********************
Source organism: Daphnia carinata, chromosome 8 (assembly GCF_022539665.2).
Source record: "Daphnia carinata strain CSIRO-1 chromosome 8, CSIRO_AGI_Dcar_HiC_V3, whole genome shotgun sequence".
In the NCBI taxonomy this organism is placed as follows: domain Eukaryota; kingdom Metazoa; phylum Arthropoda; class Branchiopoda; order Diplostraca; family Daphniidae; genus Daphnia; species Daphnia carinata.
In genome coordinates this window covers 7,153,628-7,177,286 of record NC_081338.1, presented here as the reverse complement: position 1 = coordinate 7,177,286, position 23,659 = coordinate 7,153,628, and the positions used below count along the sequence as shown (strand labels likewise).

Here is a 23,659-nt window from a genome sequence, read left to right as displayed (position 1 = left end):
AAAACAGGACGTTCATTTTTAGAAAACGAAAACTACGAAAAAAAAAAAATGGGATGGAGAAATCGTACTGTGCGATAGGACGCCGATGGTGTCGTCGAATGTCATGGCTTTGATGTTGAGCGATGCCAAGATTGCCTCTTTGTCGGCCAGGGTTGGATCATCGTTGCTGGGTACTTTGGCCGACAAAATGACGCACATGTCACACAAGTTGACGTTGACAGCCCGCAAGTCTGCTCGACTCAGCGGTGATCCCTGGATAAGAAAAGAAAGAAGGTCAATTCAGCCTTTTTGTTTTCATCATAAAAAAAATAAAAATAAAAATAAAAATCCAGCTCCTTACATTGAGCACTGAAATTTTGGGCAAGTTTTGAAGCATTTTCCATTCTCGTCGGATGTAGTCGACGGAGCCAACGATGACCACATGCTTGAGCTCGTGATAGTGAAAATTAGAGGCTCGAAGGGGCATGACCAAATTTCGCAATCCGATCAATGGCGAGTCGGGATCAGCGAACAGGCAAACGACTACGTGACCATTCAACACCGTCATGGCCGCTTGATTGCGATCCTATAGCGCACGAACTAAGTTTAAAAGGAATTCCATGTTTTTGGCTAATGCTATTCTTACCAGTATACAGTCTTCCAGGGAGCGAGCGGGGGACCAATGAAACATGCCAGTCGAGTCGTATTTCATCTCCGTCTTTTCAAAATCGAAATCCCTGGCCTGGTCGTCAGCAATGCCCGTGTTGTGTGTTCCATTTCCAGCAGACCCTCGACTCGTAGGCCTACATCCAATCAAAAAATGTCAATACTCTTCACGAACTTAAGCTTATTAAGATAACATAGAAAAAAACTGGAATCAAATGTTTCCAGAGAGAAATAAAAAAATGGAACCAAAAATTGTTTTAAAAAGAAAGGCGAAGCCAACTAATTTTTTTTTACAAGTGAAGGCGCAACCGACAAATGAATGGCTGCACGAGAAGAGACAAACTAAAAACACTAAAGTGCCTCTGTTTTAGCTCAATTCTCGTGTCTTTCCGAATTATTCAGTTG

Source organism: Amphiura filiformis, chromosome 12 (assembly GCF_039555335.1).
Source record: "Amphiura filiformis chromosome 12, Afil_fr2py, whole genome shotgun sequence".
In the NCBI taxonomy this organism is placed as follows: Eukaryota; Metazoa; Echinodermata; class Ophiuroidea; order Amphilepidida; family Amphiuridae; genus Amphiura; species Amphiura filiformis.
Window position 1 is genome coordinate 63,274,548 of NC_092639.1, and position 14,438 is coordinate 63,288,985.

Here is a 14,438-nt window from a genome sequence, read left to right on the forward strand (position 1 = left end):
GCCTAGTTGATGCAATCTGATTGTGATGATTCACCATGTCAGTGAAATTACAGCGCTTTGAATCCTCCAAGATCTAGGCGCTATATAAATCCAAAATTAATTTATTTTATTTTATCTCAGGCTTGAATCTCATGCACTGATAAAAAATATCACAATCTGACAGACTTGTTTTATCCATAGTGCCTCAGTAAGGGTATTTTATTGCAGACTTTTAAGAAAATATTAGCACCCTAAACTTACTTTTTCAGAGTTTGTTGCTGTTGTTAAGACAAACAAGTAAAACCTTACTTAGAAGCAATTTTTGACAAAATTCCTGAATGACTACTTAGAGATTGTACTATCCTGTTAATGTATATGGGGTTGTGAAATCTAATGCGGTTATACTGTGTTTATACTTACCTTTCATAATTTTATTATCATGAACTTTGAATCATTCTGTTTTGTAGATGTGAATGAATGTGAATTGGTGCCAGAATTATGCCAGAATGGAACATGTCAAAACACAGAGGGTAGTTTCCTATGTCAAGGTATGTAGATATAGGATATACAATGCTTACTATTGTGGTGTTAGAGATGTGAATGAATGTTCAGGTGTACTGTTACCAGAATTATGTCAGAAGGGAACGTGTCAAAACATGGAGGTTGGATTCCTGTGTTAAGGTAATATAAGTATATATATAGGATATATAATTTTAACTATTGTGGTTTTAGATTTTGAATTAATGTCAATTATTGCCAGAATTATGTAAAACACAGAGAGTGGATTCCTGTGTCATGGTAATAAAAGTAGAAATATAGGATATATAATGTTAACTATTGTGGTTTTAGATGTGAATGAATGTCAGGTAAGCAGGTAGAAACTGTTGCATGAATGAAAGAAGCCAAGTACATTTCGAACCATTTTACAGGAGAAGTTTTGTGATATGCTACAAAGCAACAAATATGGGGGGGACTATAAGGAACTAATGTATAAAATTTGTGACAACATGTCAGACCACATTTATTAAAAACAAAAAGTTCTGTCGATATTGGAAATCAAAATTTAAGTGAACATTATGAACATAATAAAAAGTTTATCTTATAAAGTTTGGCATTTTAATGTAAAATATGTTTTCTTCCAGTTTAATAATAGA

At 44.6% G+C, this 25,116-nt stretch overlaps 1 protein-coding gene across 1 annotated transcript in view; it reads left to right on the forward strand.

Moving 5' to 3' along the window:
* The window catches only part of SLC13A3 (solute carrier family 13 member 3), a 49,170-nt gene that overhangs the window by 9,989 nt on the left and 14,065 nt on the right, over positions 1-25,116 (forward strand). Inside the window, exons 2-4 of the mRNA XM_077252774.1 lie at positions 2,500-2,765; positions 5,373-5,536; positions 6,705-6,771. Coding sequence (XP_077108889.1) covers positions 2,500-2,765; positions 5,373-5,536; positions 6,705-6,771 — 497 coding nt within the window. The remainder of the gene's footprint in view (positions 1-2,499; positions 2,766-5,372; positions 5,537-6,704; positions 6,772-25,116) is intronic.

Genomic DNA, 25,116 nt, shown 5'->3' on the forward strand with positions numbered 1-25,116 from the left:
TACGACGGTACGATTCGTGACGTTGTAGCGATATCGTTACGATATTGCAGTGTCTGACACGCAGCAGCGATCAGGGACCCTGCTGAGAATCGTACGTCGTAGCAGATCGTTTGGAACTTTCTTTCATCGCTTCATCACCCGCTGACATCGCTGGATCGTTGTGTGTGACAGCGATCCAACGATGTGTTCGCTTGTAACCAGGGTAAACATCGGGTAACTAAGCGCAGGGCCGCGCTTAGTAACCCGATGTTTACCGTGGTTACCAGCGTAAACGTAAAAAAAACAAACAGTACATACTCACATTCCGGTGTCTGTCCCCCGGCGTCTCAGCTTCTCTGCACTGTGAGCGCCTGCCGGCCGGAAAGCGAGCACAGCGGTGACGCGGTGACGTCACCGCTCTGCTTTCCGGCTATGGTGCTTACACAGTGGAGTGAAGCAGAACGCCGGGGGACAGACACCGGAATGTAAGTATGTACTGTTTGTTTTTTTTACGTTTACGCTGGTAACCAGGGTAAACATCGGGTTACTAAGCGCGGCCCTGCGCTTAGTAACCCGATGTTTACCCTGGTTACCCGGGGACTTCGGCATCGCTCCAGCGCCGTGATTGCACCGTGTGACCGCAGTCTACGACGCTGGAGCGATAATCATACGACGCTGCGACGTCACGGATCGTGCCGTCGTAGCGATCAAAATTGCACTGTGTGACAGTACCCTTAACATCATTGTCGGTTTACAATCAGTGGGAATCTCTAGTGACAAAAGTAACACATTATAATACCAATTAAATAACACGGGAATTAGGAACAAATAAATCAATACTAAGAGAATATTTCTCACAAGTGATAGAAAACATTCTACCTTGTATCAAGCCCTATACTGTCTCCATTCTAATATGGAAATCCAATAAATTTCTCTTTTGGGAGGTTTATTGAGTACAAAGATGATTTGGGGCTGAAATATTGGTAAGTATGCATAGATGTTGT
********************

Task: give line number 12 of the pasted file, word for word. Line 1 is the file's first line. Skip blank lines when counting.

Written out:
GCCTAGTTGATGCAATCTGATTGTGATGATTCACCATGTCAGTGAAATTACAGCGCTTTGAATCCTCCAAGATCTAGGCGCTATATAAATCCAAAATTAATTTATTTTATTTTATCTCAGGCTTGAATCTCATGCACTGATAAAAAATATCACAATCTGACAGACTTGTTTTATCCATAGTGCCTCAGTAAGGGTATTTTATTGCAGACTTTTAAGAAAATATTAGCACCCTAAACTTACTTTTTCAGAGTTTGTTGCTGTTGTTAAGACAAACAAGTAAAACCTTACTTAGAAGCAATTTTTGACAAAATTCCTGAATGACTACTTAGAGATTGTACTATCCTGTTAATGTATATGGGGTTGTGAAATCTAATGCGGTTATACTGTGTTTATACTTACCTTTCATAATTTTATTATCATGAACTTTGAATCATTCTGTTTTGTAGATGTGAATGAATGTGAATTGGTGCCAGAATTATGCCAGAATGGAACATGTCAAAACACAGAGGGTAGTTTCCTATGTCAAGGTATGTAGATATAGGATATACAATGCTTACTATTGTGGTGTTAGAGATGTGAATGAATGTTCAGGTGTACTGTTACCAGAATTATGTCAGAAGGGAACGTGTCAAAACATGGAGGTTGGATTCCTGTGTTAAGGTAATATAAGTATATATATAGGATATATAATTTTAACTATTGTGGTTTTAGATTTTGAATTAATGTCAATTATTGCCAGAATTATGTAAAACACAGAGAGTGGATTCCTGTGTCATGGTAATAAAAGTAGAAATATAGGATATATAATGTTAACTATTGTGGTTTTAGATGTGAATGAATGTCAGGTAAGCAGGTAGAAACTGTTGCATGAATGAAAGAAGCCAAGTACATTTCGAACCATTTTACAGGAGAAGTTTTGTGATATGCTACAAAGCAACAAATATGGGGGGGACTATAAGGAACTAATGTATAAAATTTGTGACAACATGTCAGACCACATTTATTAAAAACAAAAAGTTCTGTCGATATTGGAAATCAAAATTTAAGTGAACATTATGAACATAATAAAAAGTTTATCTTATAAAGTTTGGCATTTTAATGTAAAATATGTTTTCTTCCAGTTTAATAATAGA